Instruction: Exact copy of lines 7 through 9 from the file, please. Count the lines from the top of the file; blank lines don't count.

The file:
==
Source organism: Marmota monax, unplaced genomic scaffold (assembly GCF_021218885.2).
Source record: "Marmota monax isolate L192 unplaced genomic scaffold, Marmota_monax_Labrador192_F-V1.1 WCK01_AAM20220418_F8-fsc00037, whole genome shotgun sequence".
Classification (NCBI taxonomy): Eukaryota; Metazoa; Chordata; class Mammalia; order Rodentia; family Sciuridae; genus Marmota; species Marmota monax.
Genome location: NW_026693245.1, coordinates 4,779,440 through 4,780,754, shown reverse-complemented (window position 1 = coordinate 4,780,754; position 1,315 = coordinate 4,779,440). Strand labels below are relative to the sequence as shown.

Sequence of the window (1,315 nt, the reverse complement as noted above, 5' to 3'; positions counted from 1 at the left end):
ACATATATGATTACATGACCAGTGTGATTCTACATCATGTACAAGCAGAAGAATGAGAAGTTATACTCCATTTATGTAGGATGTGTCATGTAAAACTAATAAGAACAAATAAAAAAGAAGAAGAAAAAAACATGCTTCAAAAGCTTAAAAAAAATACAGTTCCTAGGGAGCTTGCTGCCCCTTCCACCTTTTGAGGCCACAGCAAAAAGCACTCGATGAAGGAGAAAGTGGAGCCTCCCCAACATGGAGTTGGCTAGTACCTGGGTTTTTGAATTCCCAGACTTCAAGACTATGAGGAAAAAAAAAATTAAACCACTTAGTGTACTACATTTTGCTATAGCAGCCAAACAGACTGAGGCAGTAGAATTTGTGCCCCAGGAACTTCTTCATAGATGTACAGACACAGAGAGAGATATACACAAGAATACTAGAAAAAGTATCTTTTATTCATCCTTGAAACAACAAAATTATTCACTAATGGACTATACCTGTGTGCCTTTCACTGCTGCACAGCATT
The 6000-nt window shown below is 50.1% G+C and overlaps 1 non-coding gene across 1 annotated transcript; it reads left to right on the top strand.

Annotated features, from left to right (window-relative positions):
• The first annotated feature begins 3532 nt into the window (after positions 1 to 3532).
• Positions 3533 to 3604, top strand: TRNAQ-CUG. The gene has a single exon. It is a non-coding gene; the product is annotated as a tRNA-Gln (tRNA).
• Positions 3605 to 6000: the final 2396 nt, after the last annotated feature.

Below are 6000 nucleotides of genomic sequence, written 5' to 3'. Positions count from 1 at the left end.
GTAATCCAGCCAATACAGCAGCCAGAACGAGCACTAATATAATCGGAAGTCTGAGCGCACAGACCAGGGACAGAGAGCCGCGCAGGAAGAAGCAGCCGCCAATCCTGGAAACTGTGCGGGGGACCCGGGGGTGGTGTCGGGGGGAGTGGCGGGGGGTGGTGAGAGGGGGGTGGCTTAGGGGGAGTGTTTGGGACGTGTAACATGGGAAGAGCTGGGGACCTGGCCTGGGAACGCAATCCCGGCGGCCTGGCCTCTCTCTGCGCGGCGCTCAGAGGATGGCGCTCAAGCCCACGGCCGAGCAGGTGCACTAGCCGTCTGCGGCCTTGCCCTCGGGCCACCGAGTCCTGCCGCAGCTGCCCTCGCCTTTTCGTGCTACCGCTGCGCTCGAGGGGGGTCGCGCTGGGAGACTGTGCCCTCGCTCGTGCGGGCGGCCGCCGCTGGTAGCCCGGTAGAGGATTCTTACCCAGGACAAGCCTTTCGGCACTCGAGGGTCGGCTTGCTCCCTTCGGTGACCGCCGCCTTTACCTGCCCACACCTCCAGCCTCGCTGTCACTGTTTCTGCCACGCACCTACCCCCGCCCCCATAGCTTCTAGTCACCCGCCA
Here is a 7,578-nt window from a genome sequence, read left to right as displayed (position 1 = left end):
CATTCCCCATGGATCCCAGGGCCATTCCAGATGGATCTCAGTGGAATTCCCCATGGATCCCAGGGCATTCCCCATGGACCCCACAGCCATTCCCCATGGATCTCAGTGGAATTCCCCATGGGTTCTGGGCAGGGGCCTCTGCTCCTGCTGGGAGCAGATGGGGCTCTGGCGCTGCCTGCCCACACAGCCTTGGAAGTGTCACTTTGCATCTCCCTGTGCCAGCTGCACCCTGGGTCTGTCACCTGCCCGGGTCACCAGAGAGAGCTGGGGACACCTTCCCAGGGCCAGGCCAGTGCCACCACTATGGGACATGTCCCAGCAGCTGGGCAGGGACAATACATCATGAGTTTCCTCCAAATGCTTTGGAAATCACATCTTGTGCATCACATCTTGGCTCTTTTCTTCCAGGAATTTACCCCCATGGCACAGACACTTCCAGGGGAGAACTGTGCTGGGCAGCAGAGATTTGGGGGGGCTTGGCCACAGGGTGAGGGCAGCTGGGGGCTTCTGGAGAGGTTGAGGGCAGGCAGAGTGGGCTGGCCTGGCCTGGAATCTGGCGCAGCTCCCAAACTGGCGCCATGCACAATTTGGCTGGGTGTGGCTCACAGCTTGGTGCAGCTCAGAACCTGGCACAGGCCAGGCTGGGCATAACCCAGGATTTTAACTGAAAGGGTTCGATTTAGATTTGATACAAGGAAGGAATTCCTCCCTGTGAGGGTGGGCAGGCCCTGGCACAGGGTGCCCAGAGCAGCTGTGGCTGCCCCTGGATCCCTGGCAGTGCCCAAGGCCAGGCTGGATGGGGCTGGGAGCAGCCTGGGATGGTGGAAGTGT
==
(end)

The 6000-nt window shown below is 50.1% G+C and overlaps 1 non-coding gene across 1 annotated transcript; it reads left to right on the top strand.

Annotated features, from left to right (window-relative positions):
• The first annotated feature begins 3532 nt into the window (after positions 1 to 3532).